Monday, September 10, 2012
9-11: My Thoughts 11 Years Later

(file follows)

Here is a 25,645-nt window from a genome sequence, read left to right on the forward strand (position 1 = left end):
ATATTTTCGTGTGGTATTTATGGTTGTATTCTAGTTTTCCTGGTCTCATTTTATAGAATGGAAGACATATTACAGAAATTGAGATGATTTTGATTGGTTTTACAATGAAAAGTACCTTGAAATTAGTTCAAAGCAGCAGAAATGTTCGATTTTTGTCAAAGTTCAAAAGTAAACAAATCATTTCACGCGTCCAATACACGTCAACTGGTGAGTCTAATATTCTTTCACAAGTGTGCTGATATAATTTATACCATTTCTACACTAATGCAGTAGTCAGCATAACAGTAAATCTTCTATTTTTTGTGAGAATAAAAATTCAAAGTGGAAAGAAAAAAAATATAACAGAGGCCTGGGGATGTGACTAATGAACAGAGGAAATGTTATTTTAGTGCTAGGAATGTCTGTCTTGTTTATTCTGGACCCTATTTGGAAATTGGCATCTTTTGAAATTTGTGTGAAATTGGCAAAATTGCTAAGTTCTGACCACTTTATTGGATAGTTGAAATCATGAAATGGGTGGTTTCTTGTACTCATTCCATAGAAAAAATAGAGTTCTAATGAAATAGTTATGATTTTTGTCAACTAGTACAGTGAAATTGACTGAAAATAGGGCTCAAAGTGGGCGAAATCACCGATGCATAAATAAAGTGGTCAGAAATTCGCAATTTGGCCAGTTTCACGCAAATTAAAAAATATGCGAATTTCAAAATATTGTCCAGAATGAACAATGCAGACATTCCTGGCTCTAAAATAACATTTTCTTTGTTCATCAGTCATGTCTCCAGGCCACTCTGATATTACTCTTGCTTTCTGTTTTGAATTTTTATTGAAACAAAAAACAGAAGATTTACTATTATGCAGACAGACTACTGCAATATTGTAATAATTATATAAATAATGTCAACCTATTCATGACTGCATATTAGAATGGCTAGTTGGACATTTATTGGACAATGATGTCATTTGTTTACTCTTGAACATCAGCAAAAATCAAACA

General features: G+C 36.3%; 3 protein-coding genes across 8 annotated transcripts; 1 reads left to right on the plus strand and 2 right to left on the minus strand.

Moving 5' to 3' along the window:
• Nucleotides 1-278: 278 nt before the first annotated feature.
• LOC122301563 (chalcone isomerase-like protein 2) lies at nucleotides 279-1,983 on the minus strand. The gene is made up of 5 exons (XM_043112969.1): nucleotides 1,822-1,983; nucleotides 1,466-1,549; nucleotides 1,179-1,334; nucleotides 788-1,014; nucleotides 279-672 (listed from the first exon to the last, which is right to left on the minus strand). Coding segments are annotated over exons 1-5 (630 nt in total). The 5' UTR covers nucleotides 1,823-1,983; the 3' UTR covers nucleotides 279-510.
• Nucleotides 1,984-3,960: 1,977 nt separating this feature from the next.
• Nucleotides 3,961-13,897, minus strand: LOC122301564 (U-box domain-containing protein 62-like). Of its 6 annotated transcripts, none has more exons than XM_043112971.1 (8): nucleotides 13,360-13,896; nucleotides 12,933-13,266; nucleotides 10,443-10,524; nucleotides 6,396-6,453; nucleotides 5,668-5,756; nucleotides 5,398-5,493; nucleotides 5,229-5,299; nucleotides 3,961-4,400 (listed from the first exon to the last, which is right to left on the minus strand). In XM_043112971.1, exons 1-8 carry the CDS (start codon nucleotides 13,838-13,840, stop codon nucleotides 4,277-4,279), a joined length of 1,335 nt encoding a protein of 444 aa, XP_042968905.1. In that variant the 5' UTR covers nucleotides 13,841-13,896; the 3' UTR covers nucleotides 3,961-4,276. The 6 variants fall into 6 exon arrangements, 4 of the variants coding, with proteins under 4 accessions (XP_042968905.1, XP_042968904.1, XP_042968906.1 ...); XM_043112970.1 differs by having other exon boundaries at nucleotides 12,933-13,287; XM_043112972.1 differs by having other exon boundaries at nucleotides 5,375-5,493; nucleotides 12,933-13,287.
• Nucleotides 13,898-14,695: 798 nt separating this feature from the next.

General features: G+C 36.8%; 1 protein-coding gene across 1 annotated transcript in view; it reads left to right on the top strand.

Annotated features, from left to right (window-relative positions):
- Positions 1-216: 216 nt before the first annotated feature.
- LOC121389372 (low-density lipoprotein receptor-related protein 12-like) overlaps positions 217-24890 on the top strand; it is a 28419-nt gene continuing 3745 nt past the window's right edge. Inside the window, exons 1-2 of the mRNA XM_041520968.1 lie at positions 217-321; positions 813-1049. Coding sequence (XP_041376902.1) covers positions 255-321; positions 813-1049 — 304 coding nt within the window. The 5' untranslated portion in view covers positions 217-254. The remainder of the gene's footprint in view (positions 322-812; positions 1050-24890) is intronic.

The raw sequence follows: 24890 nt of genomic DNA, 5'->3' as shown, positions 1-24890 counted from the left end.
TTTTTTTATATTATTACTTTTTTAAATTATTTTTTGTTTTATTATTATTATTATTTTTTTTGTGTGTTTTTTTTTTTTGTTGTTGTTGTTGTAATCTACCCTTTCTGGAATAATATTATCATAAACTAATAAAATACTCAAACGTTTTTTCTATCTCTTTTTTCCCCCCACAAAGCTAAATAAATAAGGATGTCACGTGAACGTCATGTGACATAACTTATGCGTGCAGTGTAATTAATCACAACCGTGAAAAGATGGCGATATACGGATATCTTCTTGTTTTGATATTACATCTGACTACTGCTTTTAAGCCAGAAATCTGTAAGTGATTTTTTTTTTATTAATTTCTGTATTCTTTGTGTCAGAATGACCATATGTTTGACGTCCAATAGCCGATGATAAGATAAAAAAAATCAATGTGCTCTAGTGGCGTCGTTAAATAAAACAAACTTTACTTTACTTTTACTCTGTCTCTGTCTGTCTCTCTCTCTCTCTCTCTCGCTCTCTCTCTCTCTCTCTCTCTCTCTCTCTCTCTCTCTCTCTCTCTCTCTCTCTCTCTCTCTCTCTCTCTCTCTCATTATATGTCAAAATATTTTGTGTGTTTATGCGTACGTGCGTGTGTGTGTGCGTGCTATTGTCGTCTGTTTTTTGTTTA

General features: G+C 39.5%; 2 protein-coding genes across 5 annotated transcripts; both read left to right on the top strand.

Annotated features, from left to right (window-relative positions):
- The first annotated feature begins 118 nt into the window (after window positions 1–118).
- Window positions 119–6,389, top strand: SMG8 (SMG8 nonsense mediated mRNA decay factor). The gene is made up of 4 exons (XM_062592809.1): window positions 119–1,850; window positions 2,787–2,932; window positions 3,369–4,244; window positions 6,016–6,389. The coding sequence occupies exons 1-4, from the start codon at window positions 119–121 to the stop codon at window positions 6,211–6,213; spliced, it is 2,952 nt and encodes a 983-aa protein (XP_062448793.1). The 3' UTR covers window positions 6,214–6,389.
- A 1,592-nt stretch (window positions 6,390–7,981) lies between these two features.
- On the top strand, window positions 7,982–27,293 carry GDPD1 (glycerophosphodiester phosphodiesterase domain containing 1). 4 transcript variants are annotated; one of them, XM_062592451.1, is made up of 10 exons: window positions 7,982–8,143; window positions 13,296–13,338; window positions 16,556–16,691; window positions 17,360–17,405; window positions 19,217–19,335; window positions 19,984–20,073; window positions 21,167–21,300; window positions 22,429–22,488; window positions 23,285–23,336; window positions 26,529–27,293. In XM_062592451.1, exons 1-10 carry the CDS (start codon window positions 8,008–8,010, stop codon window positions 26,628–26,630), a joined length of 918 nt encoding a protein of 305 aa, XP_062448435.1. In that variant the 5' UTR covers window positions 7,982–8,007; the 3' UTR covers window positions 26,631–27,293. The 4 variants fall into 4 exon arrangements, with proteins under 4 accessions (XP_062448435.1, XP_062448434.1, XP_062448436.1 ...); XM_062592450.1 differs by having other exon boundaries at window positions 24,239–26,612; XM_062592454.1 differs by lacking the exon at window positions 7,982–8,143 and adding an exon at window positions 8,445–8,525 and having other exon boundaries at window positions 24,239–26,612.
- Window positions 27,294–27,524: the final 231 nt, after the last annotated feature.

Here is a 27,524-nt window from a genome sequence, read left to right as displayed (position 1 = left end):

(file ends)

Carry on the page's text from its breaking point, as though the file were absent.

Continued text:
Tomorrow marks the eleventh year to the day of September 11, 2001. I remember the day quite well as many of you. I was in Washington, D.C. on business attending the annual meeting of a private equity fund headquartered there that our State Insurance Fund had invested. As was my habit, I had gotten up at my usual time that Tuesday morning, and after getting dressed, had gone downstairs into the basement of the Hotel where I was staying and in which the annual meeting was taking place to have a cup of coffee and a breakfast roll. I sat with a few men that were attending the meeting and just talking casually with a retired Secretary of Defense, who was having his morning coffee too. This was the last day of the annual meeting. A little while later that morning, I entered the large hall in the basement where the meeting was taking place and took a seat just behind the last row of tables and chairs that had a wider aisle so people could walk through. I liked having a little more room to stretch my feet. There I took my seat and placed The New York Times and The Wall Street Journal over my lap to read. At 8am, the usual introductions were made and the meeting began. After a couple of speakers, the meeting to a break so the late arrivals could get something to eat outside the meeting hall at a long table filled with an assortment of breakfast foods. Since I had already had my coffee, I stayed in my seat and started to read The Wall Street Journal. I hadn't got very fair when the two huge screens behind the podium lit up and I looked up. On the screen was New York City with a view of lower Manhattan. I remember how blue the sky was except for the black smoke that was coming from one of the World Trade Towers. The man on the TV said they thought a small plane had crashed into the tower, but no one knew how big a plane. Then I watched as a large jet came into the picture and banked and slammed into the other tower. Someone had declared war on the United States. People started coming back into the large hall and took seats or stood and watched the screen. Then the location switched to the Pentagon where another plane had hit. Now this was very close to where we were. Three planes and then talk of a fourth plane headed for D.C. A few minutes later, it was announced that the annual meeting was over. Later lunch was served next door at the athletic club and the room was filled with people talking. After lunch, I walked outside to get some fresh air and found groups of soldiers parked in vehicles on every corner. D.C. was on alert. There was no way to leave D.C. as all air travel was grounded. All except for those Saudi nationals that were permitted to leave the country. To this day, I wonder why the United States Government had to let those Saudi nationals leave so soon. Shouldn't they have been held for questioning? 15 of the 19 terrorists were from Saudi Arabia! How could 15 Saudis pull off such a terrorist attack without some help or aid from inside the United States? It is 11 years later and there are still no answers to why they had to be sent home so fast, and why they were never questioned by the FBI. What was so special about President George W. Bush and those Saudi nationals that the FBI was not given the opportunity to talk with them? Some day perhaps we will find out.